Land of opportunities
FDI and public–private partnerships in infrastructure projects are welcome as Bhutan offers significant opportunity for projects in the areas of airport infrastructure, highways, bridges, tunnels and dry ports
FDI and PPP in infrastructure projects are welcome in Bhutan.
With a GDP growth rate of 6.49 per cent (2015), the Himalayan kingdom is a buoyant economic growth story of South Asia despite being landlocked. The country has earned itself a special place not only in South Asia but in the whole world for considering Gross National Happiness (GNH) as a critical growth index. As per the development indicators, Bhutan has a per capita income of $2,500, which is one of the highest in South Asia. In the last three decades, Bhutan’s economy has expanded at a robust pace driven by hydropower sector. The country’s economy is largely based on tourism, agriculture, live stock and forestry. In 2016, the country’s total imports was valued at $4,57,019 and exports was $1,40,604. Majority of exim shipment is through Visakhapatnam and Kolkata. During FY2016 exports from India to Bhutan touched $469 million and imports from Bhutan to India was $281 million. India continues to remain Bhutan’s largest trading partner. Major imports from India to Bhutan are diesel, parts of hydraulic turbines including regulators, ferrous products, petrol, wood charcoal, other coal, coke and semi coke, Portland cement, mineral products, base metals and articles, machinery, automobiles & spares, animal products, chemicals, wood, plastic, rubber and agricultural products. The major items of export from Bhutan to India are electricity from the four hydropower plants at Basochhu, Chukha, Tala and Kurichhu; Ferro silicon, Portland cement, dolomite, carbides of calcium, carbides of silicon, cement clinkers, timber and wood products, and a range of agricultural products. With the beginning of 2017, Bhutan has also initiated movement of goods to Bangladesh through Banglabandha inland port. Notably, Bhutan, Bangladesh and India had signed a tripartite agreement in 1997 for land movement of goods and recently India has also initiated efforts for broader trade relation with Bhutan and Bangladesh through land movement of EXIM goods. Jaigaon acts as the most important border trading point between India and Bhutan, catering to around 90 per cent of the Bhutan trade. Recently, efforts have been initiated to develop Jaigaon Integrated Check Post (ICP) to provide seamless goods movement. The location of the ICP is being considered at a green field site at Balon Chopati situated on Pasakha Access road portion of the Asian Highway 48. Moreover, Bangladesh, Bhutan, India and Nepal Motor Vehicle Agreement is envisioned to improve economic co-operation in the region. A new agreement on Trade, Commerce and Transit between India and Bhutan has come into force with effect from 29th July 2017. Bhutan in recent years has been encouraging FDI and public–private partnerships in infrastructure projects. While Bhutan’s domestic market is small, the country’s special relationship with India offers duty free access to India and preferential access to the sub-continent through SAFTA. Duty free and preferential access also exists on certain goods from Bhutan to the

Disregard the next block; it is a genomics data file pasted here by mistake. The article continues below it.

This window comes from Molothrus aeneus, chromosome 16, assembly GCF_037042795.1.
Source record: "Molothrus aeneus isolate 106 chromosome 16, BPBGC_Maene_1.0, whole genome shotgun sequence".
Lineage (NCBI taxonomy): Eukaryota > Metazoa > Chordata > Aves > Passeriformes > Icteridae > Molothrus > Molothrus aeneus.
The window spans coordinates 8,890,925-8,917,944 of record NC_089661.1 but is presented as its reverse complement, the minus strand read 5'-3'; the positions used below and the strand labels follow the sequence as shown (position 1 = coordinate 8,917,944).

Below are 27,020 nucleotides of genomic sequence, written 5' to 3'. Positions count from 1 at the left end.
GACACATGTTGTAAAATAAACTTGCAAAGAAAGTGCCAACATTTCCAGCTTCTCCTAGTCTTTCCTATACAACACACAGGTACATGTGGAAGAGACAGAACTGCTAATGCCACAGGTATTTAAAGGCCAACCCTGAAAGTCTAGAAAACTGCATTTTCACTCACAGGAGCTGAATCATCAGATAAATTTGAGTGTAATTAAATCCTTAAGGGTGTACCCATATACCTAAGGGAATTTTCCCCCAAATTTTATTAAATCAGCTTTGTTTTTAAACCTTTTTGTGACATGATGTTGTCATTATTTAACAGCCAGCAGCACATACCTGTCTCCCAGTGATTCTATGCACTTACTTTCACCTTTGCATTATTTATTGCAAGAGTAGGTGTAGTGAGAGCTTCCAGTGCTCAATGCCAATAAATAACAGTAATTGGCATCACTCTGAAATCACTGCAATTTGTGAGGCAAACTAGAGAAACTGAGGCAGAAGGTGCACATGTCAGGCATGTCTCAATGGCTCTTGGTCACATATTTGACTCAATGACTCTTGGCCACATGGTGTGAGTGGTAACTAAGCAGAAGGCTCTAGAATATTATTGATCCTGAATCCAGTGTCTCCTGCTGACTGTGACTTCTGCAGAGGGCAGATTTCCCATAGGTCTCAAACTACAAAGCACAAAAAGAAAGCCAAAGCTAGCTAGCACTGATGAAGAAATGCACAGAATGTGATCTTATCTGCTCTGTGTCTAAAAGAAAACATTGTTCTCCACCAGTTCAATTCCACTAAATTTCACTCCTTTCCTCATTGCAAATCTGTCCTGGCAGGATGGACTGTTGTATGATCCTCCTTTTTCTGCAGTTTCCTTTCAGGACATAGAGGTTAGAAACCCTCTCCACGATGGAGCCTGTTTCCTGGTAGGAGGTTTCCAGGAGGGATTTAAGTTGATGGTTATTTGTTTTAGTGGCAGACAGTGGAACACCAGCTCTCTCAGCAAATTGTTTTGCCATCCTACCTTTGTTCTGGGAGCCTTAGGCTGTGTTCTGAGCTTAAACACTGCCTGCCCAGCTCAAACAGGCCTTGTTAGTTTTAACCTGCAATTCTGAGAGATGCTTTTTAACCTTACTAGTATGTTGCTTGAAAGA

EU, US and certain other countries in the region. Due to Bhutan’s limited financial and resource capacity, it offers significant opportunity for projects in the areas of airport infrastructure, highways, bridges, tunnels, cable cars, and logistics facilities such as dry ports, among others.